Ozark Softscape developed the game for the Atari 8-bit family first because of its policy of developing for the most advanced computers then porting them to other platforms, removing or altering features such as sprites as necessary. Bunten stated that Ozark did not port the game to the Apple II because "M.U.L.E. can't be done for an Apple". The IBM PC port of M.U.L.E was developed by K-Byte Software, an affiliate of Electronic Arts, and published by IBM as part of their venture into the home market with the IBM PCjr, but it sold poorly due to being released in 1985 after the latter had been discontinued (although the game did not have any actual PCjr support).
M.U.L.E. only sold 30,000 copies but was lauded by reviewers.
Computer Gaming World described it as a "fascinating and very enjoyable game which comes to its very best point with four human players". Minor criticisms included too-weak computer opponents and the lack of a save feature. Softline called M.U.L.E. "what computer games should be like. It's a game, and it's a learning experience. It's also stimulating, fun, frustrating, thought provoking, fun, addictive, and fun". The magazine praised it as offering "valuable lessons" on economic topics, noting that "Most of them are learned the hard way", and concluded that "The game feels good" and "virtually flawless" because of the human-computer and human-human competition.
Allen Doum reviewed the game for Computer Gaming World, and stated that "A great deal of thought was obviously put into the "human engineering". The auctions, in particular, give a player the choice to buy or sell, to set the price of an item and even collude with other players entirely by using the joystick, while the on-screen display clearly shows the effects of these decisions. All in all, a superior game."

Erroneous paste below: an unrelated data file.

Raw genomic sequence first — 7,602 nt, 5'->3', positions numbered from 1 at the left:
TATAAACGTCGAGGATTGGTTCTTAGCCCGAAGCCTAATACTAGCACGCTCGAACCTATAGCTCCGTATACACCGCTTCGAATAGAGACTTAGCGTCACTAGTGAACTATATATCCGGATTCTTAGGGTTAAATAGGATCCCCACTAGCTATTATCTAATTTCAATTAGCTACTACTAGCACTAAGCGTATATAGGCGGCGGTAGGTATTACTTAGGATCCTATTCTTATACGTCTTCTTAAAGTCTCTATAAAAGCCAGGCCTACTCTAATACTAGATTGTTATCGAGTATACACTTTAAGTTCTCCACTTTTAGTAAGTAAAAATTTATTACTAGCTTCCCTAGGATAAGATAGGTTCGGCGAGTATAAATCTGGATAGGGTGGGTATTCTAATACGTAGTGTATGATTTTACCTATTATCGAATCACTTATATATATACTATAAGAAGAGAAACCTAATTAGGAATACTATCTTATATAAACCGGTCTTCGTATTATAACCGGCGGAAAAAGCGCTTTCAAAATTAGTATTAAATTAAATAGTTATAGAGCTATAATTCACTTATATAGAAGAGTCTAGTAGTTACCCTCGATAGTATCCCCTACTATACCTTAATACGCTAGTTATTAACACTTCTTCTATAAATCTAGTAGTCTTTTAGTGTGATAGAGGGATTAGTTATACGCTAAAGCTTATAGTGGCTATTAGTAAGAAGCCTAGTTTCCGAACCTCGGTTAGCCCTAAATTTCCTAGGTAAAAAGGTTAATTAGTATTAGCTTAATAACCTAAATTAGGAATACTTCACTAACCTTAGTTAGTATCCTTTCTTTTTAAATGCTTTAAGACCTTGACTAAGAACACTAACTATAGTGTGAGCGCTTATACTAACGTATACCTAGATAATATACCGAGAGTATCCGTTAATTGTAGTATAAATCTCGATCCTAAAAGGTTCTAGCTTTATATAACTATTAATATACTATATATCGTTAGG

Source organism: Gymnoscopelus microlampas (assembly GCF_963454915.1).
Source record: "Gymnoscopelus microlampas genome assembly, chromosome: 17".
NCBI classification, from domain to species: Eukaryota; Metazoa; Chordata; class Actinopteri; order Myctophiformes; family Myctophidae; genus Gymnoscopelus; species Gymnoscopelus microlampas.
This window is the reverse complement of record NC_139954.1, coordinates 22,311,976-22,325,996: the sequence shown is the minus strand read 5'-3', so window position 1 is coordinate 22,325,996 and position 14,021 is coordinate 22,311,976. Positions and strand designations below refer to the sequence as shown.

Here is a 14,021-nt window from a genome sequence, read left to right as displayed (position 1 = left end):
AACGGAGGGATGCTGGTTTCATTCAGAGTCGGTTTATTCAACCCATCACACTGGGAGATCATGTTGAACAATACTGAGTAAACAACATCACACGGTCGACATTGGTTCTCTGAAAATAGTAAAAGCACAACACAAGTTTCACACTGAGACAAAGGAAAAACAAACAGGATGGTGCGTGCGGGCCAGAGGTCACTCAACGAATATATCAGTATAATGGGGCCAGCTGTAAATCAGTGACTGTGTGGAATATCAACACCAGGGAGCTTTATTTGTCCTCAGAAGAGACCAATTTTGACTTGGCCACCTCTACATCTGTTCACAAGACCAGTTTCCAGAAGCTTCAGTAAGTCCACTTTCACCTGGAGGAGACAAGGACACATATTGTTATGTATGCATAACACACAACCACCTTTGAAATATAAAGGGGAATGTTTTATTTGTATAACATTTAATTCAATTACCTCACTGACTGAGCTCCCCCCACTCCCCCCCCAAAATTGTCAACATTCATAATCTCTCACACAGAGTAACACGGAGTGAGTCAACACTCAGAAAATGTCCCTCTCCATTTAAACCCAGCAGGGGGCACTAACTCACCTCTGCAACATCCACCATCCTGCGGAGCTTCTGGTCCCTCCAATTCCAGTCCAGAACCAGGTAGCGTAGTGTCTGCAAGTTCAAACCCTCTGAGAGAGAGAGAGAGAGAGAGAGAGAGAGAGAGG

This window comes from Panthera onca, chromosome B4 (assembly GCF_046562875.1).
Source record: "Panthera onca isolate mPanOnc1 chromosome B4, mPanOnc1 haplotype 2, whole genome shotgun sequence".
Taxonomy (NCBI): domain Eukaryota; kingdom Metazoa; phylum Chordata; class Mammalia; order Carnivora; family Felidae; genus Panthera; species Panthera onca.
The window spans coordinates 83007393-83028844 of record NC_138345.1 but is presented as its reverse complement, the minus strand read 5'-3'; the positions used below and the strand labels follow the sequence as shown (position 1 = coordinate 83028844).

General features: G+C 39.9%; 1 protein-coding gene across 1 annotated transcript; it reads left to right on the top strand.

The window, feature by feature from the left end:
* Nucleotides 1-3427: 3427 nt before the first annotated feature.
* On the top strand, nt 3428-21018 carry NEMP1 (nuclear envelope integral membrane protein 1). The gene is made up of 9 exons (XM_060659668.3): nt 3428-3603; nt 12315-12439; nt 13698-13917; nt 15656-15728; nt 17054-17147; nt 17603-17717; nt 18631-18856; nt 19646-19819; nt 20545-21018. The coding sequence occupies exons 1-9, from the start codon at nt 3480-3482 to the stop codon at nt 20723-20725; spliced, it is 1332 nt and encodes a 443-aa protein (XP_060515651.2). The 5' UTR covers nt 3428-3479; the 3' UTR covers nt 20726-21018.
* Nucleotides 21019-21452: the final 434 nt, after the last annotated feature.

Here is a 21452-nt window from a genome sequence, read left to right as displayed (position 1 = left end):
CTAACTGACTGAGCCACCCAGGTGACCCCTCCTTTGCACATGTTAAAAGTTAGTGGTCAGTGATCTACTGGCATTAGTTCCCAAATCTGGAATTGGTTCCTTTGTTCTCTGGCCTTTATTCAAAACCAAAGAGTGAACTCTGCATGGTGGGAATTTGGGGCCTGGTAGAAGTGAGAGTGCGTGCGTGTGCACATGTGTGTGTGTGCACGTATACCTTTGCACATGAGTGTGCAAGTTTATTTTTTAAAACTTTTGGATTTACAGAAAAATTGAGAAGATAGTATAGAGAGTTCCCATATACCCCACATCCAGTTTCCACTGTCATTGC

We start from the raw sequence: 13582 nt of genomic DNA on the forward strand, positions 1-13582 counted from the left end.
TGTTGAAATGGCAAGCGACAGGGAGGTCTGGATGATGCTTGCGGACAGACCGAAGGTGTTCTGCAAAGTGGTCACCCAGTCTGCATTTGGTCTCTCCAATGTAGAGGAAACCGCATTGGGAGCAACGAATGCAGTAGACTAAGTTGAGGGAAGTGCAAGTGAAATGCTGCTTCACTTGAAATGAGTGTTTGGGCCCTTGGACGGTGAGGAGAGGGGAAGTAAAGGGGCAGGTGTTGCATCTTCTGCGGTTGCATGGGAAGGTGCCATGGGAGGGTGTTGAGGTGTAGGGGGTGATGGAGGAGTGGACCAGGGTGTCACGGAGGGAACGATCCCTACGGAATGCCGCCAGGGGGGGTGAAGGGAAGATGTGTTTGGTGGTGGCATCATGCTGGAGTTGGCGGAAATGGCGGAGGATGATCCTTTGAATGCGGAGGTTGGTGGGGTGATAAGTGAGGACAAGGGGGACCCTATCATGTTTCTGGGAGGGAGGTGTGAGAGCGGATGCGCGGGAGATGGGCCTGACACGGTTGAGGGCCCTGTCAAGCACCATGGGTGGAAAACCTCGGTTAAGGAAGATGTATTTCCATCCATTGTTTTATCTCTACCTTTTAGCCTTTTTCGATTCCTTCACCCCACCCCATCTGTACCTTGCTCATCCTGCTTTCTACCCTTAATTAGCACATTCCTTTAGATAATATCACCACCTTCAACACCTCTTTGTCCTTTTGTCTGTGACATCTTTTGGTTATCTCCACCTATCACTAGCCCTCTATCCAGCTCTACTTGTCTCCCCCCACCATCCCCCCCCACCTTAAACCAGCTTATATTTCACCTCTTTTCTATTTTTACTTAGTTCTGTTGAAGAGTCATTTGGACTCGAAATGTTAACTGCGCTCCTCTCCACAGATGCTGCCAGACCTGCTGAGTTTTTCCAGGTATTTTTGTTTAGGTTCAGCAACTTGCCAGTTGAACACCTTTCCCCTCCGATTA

John J. Anderson wrote in Creative Computing, "I should also mention that there is no shooting to be found anywhere in the game. How positively refreshing ... Mule belongs on every Atari software shelf in the world: in every home and every school, near every Atari."
Scott Mace of InfoWorld called M.U.L.E. unusual in the ease with which it allows multiplayer interaction through a single game computer console. He wrote that it would have "incredible lasting power, just like the best of the board games" and stated "I learned more about the economics of the marketplace from M.U.L.E. than I ever did in college". Leo Laporte of Hi-Res also said that he learned more economics from the game than during college. He predicted that M.U.L.E. "may revitalize the [video game] industry. It ought to make them rich anyway", praised its theme as "most captivating musical come-on I've ever heard", and concluded "If you ask me, M.U.L.E. is the perfect game."